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This study investigated the relationships between expressed emotion (EE) and individual psychopathology among 82 biological and non-biological relatives of 66 patients with bipolar I disorder. Relatives' psychopathology was assessed via the Structured Clinical Interview for DSM-III-R, Patient Version (SCID-P) and the General Behavior Inventory (GBI), a self-report measure of lifetime subsyndromal mood disturbances. We hypothesized that relatives who held high-EE critical, hostile, and/or overinvolved attitudes toward their bipolar family member, as measured via the Camberwell Family Interview, would be more likely to have DSM-III-R Axis I diagnoses on the SCID, as well as more mood and temperamental disturbances on the GBI, than those who held low-EE attitudes. The findings did not support a significant relationship between overall EE status and psychopathology in family members. However, relatives without significant Axis I pathology scored significantly higher than those with Axis I pathology on one measure of EE, emotional overinvolvement. The findings are discussed with reference to explanations for the genesis of high-EE attitudes.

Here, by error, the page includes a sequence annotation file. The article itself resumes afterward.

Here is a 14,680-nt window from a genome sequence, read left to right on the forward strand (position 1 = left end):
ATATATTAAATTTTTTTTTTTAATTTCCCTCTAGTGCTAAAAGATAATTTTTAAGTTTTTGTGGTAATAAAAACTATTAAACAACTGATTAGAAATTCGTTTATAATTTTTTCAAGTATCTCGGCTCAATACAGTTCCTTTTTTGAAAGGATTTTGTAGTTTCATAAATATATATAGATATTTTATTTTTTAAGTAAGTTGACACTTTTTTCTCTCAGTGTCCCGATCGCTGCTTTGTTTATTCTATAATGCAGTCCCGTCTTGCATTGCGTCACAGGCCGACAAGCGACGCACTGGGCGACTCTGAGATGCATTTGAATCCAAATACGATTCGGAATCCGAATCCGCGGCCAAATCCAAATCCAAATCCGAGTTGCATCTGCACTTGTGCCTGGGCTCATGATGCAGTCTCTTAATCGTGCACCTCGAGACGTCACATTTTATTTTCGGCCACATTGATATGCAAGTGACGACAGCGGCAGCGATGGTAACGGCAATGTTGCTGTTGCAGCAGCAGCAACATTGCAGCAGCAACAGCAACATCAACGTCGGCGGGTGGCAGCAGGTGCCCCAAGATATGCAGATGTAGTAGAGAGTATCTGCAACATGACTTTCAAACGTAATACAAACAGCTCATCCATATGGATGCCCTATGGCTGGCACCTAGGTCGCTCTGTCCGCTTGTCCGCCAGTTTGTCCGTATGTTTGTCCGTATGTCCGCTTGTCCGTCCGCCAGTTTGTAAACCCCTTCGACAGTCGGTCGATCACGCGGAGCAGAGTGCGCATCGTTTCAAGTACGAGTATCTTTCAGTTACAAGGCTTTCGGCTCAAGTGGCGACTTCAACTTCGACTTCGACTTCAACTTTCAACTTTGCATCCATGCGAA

Type

Journal article

Journal

Fam Process

Publication Date

2002

Volume

41

Pages

645 - 657

Keywords

Adult, Aged, Aged, 80 and over, Analysis of Variance, Bipolar Disorder, Colorado, Expressed Emotion, Family, Female, Humans, Male, Mental Disorders, Middle Aged, Regression Analysis